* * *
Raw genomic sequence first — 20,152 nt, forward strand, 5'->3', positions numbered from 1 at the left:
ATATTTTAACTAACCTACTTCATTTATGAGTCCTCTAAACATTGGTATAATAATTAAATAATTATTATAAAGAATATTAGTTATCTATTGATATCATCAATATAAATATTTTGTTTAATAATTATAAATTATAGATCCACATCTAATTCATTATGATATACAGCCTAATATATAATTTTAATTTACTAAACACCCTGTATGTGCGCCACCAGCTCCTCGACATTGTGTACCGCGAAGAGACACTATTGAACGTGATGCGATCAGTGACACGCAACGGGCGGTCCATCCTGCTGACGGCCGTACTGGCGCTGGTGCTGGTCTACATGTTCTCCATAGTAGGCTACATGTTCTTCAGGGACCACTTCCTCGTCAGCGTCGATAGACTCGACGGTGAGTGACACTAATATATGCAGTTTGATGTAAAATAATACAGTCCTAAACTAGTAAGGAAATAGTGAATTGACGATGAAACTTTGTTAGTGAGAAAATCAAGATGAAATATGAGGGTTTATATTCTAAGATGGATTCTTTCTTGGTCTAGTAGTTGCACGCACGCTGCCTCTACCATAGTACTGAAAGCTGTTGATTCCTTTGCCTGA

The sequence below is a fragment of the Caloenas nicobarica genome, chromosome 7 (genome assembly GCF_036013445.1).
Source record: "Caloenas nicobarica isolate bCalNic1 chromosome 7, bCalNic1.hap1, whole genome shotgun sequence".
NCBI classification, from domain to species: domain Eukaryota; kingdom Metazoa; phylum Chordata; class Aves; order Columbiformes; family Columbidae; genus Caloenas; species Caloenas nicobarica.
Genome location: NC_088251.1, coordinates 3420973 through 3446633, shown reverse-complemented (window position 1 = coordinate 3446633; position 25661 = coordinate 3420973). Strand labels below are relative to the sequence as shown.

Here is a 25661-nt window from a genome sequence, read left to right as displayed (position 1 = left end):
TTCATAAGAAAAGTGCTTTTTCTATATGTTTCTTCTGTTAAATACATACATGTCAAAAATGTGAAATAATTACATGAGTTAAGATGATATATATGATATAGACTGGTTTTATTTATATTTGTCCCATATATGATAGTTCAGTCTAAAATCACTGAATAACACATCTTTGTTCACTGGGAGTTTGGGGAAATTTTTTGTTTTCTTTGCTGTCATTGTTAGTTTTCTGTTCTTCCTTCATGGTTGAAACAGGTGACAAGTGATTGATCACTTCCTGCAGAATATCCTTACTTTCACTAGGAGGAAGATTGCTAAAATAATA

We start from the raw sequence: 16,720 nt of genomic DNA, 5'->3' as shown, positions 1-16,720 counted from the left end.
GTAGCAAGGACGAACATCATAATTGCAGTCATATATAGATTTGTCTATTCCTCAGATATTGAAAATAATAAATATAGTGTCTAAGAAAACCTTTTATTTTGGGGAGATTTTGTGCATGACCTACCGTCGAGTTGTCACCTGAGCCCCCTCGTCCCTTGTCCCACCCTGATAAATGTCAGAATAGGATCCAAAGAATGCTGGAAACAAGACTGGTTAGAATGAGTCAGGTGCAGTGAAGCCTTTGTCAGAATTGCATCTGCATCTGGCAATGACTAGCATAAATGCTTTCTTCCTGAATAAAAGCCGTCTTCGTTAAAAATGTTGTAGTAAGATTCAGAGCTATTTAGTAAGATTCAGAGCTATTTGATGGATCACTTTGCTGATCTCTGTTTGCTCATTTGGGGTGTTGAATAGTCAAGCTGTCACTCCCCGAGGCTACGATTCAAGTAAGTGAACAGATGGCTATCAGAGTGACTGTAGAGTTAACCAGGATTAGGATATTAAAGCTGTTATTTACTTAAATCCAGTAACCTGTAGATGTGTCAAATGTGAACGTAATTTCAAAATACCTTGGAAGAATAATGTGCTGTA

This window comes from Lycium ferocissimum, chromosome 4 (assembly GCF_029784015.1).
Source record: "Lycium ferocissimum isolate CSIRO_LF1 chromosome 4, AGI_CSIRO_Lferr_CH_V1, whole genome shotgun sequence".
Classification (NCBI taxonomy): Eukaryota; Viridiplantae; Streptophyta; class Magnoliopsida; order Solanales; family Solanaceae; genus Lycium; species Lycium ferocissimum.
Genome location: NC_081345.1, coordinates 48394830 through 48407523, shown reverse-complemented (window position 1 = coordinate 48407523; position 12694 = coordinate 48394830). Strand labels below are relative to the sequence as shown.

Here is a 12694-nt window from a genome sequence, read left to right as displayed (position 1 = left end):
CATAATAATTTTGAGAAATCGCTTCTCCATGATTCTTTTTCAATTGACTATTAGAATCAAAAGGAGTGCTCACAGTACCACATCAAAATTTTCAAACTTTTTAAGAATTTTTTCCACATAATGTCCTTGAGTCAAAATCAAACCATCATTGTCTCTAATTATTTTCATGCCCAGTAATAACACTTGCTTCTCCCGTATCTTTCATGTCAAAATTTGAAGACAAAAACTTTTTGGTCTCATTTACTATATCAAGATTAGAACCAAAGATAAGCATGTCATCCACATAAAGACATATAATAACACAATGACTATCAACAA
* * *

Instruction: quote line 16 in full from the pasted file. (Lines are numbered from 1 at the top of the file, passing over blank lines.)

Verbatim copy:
CATAATAATTTTGAGAAATCGCTTCTCCATGATTCTTTTTCAATTGACTATTAGAATCAAAAGGAGTGCTCACAGTACCACATCAAAATTTTCAAACTTTTTAAGAATTTTTTCCACATAATGTCCTTGAGTCAAAATCAAACCATCATTGTCTCTAATTATTTTCATGCCCAGTAATAACACTTGCTTCTCCCGTATCTTTCATGTCAAAATTTGAAGACAAAAACTTTTTGGTCTCATTTACTATATCAAGATTAGAACCAAAGATAAGCATGTCATCCACATAAAGACATATAATAACACAATGACTATCAACAA